The famous phrase, “you are what you eat” tends to make us think of obesity and diabetes. However, many studies are showing connections between one’s eating habits and depression. Have you noticed how you feel after a big Thanksgiving meal? Maybe tired our lousy? It’s all those carbs and refined sugars that lead to inflammation in our bodies, including our brain, that can impact our mood and emotional states.
As a provider, I see many patients with depression who require treatment. I am a big advocate of self-care—coping skills such as sleep, physical activity, healthy eating and vitamin supplementations. These lifestyle habits are as important as medications and therapy; maybe even more. I am passionate about diet and lifestyle as measures for good health. A high amount of evidence supports the benefits of a healthy diet and lifestyle for not just heart disease, diabetes, and cholesterol, but even depression and anxiety.
As a society, we may recognize that our unhealthy eating habits affect our organs such as the pancreas, liver, and heart, but few realize these habits affect our brain as well. Let’s not forget our brain is an organ just like the rest of our body! Studies done by psychiatrists, have shown that people who eat a healthy diet with a high intake of fruits, vegetables, antioxidants and low animal product intake have decreased risk of depression. Whereas, a high intake of fat, sugars, meat and processed food increases one’s risk of developing depression. It can be a challenge to know if an unhealthy diet contributed to depression or vice versa. However, studies have shown that eating a healthy diet, such as the Mediterranean diet, lowers the risk of experiencing depression symptoms in patients. Overall, what can go wrong with eating a healthy balanced meal?
It has been drilled in our heads that breakfast is the most important meal of the day—a rule of thumb that I agree with. Our bodies are well rested from the night before and need the energy boost to get through the whole day until it can rest again that night. Eating a good breakfast is key to increasing our energy and motivation for the day. I recommend green smoothies to everyone; they are simple, easy and nutritious. I always tell my patients pick two veggies; usually kale and spinach, then add a fruit such as apple, banana, strawberries, and a bit of almond or peanut butter and almond milk—and there you go, you have a nutritious start to your morning with the vitamins, minerals and antioxidants you need, all in one drink. It is important to get in some protein in the morning as proteins kickstart our muscles and cells to give us the energy we need throughout the day.
Throughout the day, you should increase your intake of green vegetables such as kale, spinach, or broccoli; may it be through a smoothie, salad, or boiled alongside a piece of grilled chicken for dinner. The vitamins and minerals found in eating vegetables and fruits aid in mental health, since your brain also needs vitamins to function properly. The overall key is to increase protein and vegetable intake and minimize carbohydrates and fats during the day.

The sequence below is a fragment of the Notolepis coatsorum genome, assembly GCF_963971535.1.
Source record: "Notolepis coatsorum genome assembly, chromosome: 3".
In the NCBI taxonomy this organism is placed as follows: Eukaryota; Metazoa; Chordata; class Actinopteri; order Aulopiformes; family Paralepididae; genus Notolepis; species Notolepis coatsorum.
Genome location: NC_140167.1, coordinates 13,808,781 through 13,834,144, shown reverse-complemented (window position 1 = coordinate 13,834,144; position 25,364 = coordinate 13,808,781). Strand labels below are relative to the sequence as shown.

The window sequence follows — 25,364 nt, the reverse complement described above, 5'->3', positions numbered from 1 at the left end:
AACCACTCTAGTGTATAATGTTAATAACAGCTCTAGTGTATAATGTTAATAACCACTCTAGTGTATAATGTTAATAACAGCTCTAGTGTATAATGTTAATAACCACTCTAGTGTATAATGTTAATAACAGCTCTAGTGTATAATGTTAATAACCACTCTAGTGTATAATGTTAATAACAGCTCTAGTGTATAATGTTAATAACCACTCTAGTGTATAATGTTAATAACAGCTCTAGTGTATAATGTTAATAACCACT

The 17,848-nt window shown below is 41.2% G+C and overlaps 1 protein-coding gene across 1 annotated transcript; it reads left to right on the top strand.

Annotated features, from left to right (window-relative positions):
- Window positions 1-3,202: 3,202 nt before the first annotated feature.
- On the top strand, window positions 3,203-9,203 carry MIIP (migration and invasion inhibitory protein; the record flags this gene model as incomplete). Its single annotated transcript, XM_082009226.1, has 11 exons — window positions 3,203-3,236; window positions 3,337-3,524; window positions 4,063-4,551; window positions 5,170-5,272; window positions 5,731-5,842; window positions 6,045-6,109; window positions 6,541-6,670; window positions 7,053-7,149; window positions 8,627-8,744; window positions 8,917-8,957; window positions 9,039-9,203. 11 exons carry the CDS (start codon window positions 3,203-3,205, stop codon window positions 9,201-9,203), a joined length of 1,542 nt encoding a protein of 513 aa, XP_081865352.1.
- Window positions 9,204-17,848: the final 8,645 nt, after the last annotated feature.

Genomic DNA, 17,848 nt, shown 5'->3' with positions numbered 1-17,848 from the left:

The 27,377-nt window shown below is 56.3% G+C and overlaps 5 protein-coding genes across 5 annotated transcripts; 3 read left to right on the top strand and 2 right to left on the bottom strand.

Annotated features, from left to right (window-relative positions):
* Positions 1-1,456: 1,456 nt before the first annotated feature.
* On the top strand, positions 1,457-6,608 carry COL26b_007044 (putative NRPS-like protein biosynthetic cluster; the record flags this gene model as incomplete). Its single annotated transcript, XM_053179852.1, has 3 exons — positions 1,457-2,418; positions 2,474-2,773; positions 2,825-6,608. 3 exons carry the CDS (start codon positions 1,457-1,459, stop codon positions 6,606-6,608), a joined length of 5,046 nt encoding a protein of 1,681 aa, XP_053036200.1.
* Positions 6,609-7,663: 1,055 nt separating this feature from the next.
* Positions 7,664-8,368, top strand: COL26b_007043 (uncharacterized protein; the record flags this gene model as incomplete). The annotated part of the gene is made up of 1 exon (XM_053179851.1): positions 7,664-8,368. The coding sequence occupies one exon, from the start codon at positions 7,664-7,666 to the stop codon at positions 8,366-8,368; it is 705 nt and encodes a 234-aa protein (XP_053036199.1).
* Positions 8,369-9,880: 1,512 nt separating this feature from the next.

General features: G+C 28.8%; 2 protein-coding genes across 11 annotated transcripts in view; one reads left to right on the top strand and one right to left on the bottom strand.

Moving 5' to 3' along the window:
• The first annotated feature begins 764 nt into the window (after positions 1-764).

The main message is, eat plants, and lots of them, including fruits and veggies, whole grains, unprocessed nuts and lean proteins, like fish and yogurt. Avoid things made with added sugars or flours, such as: breads, baked goods, cereals, and pastas. Reduce animal fats, processed meats (sorry, this includes bacon) and butter. Occasional intake of these “bad” foods is fine; we all have our cheat days. But the main key is moderation.
A healthy diet will not cure depression on its own, but it is an important supplemental treatment option to add onto the standard treatment options offered. Medications may have possible negative side effects but improving your diet only has positive ones, such as: weight loss, improved blood pressure and cholesterol and now improved depression symptoms. Everyone can follow a healthy balanced diet and can use it to prevent depression or improve symptoms of depression.
Arti J. Patel, PA-C, MSPAS earned her Master of Science in Physician Assistant Studies at Slippery Rock University in Slippery Rock, PA. Building up a trusting relationship with her clients is extremely important to her. She is aware that listening and learning from her patients is one of the key stepping-stones to building this relationship, which is why she prides herself on her active listening skills and compassionate, patient-centered care approach. She offers medication management for a variety of mindcare issues at our Bush St location in Raleigh. More information at https://www.mindpathcare.com/staff/arti-j-patel-pa-c-mspas/.
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